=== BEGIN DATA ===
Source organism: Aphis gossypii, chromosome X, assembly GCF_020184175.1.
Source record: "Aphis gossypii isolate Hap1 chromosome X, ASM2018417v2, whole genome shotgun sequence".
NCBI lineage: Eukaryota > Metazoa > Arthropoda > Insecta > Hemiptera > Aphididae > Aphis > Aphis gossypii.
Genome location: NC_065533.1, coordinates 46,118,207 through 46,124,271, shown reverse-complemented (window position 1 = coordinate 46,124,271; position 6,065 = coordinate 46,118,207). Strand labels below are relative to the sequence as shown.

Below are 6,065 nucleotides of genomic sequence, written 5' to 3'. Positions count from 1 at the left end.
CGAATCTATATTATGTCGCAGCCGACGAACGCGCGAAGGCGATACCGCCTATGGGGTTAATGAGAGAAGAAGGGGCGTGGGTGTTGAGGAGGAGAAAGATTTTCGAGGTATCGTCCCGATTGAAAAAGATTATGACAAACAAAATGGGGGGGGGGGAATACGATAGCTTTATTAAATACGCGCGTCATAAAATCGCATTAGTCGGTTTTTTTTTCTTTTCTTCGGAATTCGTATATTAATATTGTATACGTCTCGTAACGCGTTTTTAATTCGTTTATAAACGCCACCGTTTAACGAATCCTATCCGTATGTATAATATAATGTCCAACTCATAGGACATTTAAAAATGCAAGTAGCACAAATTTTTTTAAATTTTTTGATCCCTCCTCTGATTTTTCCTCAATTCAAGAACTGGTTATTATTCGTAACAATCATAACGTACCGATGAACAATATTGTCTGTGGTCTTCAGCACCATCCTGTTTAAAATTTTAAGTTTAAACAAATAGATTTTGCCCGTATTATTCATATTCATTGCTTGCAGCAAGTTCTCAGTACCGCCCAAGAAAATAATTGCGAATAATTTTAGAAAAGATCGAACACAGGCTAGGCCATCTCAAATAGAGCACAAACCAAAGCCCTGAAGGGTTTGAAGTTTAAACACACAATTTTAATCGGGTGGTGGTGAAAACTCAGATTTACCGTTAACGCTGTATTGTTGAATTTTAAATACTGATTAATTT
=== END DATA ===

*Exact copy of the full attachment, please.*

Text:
Source organism: Aphis gossypii, chromosome X, assembly GCF_020184175.1.
Source record: "Aphis gossypii isolate Hap1 chromosome X, ASM2018417v2, whole genome shotgun sequence".
NCBI lineage: Eukaryota > Metazoa > Arthropoda > Insecta > Hemiptera > Aphididae > Aphis > Aphis gossypii.
Genome location: NC_065533.1, coordinates 46,118,207 through 46,124,271, shown reverse-complemented (window position 1 = coordinate 46,124,271; position 6,065 = coordinate 46,118,207). Strand labels below are relative to the sequence as shown.

Below are 6,065 nucleotides of genomic sequence, written 5' to 3'. Positions count from 1 at the left end.
CGAATCTATATTATGTCGCAGCCGACGAACGCGCGAAGGCGATACCGCCTATGGGGTTAATGAGAGAAGAAGGGGCGTGGGTGTTGAGGAGGAGAAAGATTTTCGAGGTATCGTCCCGATTGAAAAAGATTATGACAAACAAAATGGGGGGGGGGGAATACGATAGCTTTATTAAATACGCGCGTCATAAAATCGCATTAGTCGGTTTTTTTTTCTTTTCTTCGGAATTCGTATATTAATATTGTATACGTCTCGTAACGCGTTTTTAATTCGTTTATAAACGCCACCGTTTAACGAATCCTATCCGTATGTATAATATAATGTCCAACTCATAGGACATTTAAAAATGCAAGTAGCACAAATTTTTTTAAATTTTTTGATCCCTCCTCTGATTTTTCCTCAATTCAAGAACTGGTTATTATTCGTAACAATCATAACGTACCGATGAACAATATTGTCTGTGGTCTTCAGCACCATCCTGTTTAAAATTTTAAGTTTAAACAAATAGATTTTGCCCGTATTATTCATATTCATTGCTTGCAGCAAGTTCTCAGTACCGCCCAAGAAAATAATTGCGAATAATTTTAGAAAAGATCGAACACAGGCTAGGCCATCTCAAATAGAGCACAAACCAAAGCCCTGAAGGGTTTGAAGTTTAAACACACAATTTTAATCGGGTGGTGGTGAAAACTCAGATTTACCGTTAACGCTGTATTGTTGAATTTTAAATACTGATTAATTT